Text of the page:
In my recent role as curator for the Adelaide Symphony Orchestra’s She Speaks mini-festival of women composers (held June 19th– read about it here in Limelight), I’ve spent a great deal of time engaging with arts media: probably more than at any other time in my life. I’ve written articles about the programming choices, talked about my favourite pieces of music by female composers, and been interviewed for various publications and radio broadcasts. A common thread through much of this experience has been the question- how did I become a composer? Sometimes the question has been asked outright; more often though, I found myself asking it, in a ‘how did I get myself into this position?’ kind of way. Let me unpack that…

I grew up in a household that wasn’t particularly musical. My mum knew how to play the piano, and managed her way around the old pedal-organ in our little Uniting Church in Freeling, a small town about 20 minutes north of Gawler, just on the outskirts of the far-better-known Barossa Valley. My dad always said that he may very well be musical, but he had never been given the opportunity to learn. Our family rarely listened to music; the Country Hour, ABC talk-back, and the news (in particular the weather report- farmers always need to know about the weather, you see) were the soundtrack to family life. We didn’t even have any musical instruments in our house until, at age 8 or so, it was decided that I should begin piano lessons with Ms Webb, the woman who came to my primary school ever week to deliver piano, guitar and recorder lessons to a handful of local students. It was my Grade 3 teacher who suggested it, seeing an opportunity to extend me beyond the class work which I was finding a little too easy. And so, my grandparent’s old and softly spoken piano took up residence in our family room, right outside my sister’s bedroom door and across the way from my dad’s office. Within a week of starting lessons, I had overtaken my best friend Heidi, who had been learning for over a year. You could say I took to music like a duck to water.

Anne Cawrse

Looking back, it does seem somewhat miraculous that we became a musical family. In due course, my two younger sisters also began to learn the piano. Before we knew it, mum was taking us to Tanunda every Wednesday evening to sit in the kitchen of Ms Schirmer, the noted piano teacher in the region, for hour upon hour while the three of us took turns to have our lengthy and generous lessons. We all picked up a second instrument in high school, and to varying degrees found a home in the musical culture of Faith Lutheran Secondary School (now Faith College), performing in musicals, accompanying choirs, playing in ensembles, taking AMEB exams, giving recitals, and lapping up every musical opportunity available.

It was Mr Garwood, my senior music teacher at Faith, who suggested I try my hand at the subject Composing and Arranging in Year 12. I agreed, I think more out of a desire to try something different than a real understanding of what I would be doing. What I recall most is spending hundreds of hours on my folio- far more time than I did practising piano, or studying any other subject- and it never feeling like work. It was fascinating, exciting, and intriguing; the way I could put notes down on manuscript and manipulate them to make a sound that to my (naïve) ears hadn’t existed before. I had ensembles at school play my pieces, including a very modest (but at the time monumental) 3-minute orchestral work with a solo violin – my first concerto, before I even really knew what a concerto was. This link between the act of composing and hearing the end result performed live has, I believe, been crucial to my development. I have always been creating music for others to play, and that fact alone has probably influenced my writing and approach to the artform more than any other.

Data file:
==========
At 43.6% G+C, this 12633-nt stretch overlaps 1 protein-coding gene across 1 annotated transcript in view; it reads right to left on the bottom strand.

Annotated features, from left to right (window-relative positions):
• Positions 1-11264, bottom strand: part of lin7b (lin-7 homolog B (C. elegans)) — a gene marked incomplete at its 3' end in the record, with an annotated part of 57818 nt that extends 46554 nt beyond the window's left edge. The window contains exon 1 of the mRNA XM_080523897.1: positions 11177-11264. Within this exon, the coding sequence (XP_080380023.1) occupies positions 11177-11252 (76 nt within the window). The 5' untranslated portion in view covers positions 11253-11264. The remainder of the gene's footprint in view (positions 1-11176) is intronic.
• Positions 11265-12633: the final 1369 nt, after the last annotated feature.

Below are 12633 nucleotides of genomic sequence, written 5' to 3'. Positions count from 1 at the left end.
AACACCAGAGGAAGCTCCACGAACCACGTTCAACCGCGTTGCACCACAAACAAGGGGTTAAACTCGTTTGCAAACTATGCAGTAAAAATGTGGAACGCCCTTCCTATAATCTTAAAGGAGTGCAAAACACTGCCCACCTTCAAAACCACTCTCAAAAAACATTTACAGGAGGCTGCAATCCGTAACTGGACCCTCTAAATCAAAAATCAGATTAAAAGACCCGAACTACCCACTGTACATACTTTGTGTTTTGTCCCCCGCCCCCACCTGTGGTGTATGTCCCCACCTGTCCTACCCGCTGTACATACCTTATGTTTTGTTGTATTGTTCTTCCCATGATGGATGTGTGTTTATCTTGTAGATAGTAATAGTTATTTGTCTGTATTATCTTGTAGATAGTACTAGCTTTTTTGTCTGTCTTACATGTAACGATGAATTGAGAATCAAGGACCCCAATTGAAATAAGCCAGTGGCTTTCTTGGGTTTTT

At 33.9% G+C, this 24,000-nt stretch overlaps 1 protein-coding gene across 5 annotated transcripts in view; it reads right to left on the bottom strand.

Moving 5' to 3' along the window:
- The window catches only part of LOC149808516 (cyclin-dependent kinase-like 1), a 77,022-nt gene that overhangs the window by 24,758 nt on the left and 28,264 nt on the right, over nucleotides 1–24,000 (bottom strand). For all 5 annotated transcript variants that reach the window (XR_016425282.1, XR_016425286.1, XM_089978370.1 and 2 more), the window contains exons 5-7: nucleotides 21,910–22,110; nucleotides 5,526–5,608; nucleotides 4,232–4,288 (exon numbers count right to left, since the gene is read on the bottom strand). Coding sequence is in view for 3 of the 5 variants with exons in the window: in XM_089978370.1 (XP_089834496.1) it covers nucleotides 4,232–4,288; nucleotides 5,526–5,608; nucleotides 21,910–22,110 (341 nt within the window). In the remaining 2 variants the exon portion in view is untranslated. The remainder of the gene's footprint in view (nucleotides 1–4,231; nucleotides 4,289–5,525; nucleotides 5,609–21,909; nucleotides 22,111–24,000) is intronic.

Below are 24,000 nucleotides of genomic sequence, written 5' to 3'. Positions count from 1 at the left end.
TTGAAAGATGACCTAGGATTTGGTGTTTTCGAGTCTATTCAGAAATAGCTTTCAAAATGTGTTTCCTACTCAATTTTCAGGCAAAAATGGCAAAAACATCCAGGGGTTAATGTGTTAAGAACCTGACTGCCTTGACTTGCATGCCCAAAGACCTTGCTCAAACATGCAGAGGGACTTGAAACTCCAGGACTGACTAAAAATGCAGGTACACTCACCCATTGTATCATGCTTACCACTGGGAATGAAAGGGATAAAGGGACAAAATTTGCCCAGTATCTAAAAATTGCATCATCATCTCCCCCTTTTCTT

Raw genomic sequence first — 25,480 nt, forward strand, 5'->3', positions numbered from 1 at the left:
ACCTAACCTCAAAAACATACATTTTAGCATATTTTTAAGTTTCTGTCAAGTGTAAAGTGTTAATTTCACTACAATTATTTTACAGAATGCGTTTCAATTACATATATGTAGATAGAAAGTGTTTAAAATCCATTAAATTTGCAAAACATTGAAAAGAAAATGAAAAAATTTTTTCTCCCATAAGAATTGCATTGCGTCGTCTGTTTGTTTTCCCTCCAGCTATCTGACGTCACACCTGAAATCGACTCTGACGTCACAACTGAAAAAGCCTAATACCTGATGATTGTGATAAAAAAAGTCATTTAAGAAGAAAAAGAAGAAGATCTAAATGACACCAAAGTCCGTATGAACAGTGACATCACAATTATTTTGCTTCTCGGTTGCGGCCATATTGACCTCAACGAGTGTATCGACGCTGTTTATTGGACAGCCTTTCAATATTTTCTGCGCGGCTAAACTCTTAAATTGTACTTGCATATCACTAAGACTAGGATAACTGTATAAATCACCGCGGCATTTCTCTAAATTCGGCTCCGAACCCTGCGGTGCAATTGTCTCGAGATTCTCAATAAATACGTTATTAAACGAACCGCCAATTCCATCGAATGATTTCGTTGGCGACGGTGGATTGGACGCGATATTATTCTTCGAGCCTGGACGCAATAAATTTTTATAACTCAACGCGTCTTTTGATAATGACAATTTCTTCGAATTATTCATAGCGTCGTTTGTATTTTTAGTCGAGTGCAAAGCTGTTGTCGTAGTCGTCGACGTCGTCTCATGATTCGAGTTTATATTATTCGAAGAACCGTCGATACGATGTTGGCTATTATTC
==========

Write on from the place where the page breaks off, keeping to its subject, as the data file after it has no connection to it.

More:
None of this really explains why I became a composer, other than to suggest that I simply kept learning, experimenting, and writing music, and here I am. I do believe a strong theoretical background (thank you Ms Webb, for always emphasising the importance of theory) and semi-decent instrumental skills (thank you Ms Schirmer, and subsequent teachers, for teaching me how to practise) have helped. A leaning towards perfectionism (working at something until you get it just right), introversion (comfort at spending a lot of time by yourself, in your own head), and a delicate balance between having an eye for detail alongside an appreciation of larger scale form, are all, in my experience at least, beneficial to the burgeoning composer. And of course, a love of music. For me, it really has been a case of the more I discover, the more I seek to understand, and the more the love-affair grows. I love the challenge of composing, the formation of the problem, and the eventual discovery of the solution. Connection, too, is increasingly important – connection with audiences, performers, students, friends, and the wider community. There is a communion in music making that is unlike anything else; a coming together in a space that is all about communicating very real, very big feelings, but doesn’t necessarily need words to do so. And when there are words (and in my writing, there are often words) then wow– what a potent and visceral combination that can be!

Anne Cawrse and the cast of ‘Innocence’ at ‘She Speaks’, Elder Hall, University of Adelaide

In many ways, a composer is a rather silly thing to try and be. You spend a lot of time making hundreds, even thousands of tiny, careful little decisions, knowing that the vast majority will not be recognised or noticed by anyone. And yet they need to be made. You then hand your music over to others and ask them to bring it to life on your behalf. You hope that you have been clear in your communication of what this ‘thing’ (this experience? this story? this sound?) is supposed to be. You place an immense level of trust in the performers who bring your ideas to life, believing all the while in the magical alchemy that exists in the spaces between the notated ideas, the creative impulses of the musicians, and the room/hall/studio in which it all happens. If you’re lucky, the moment you’ve created is performed in public and experienced by others. You then hope that in that moment, what you have said resonates- that it means something to someone. That the world is somehow a better place because you took the time (oh, so much time!) to say whatever it is you said.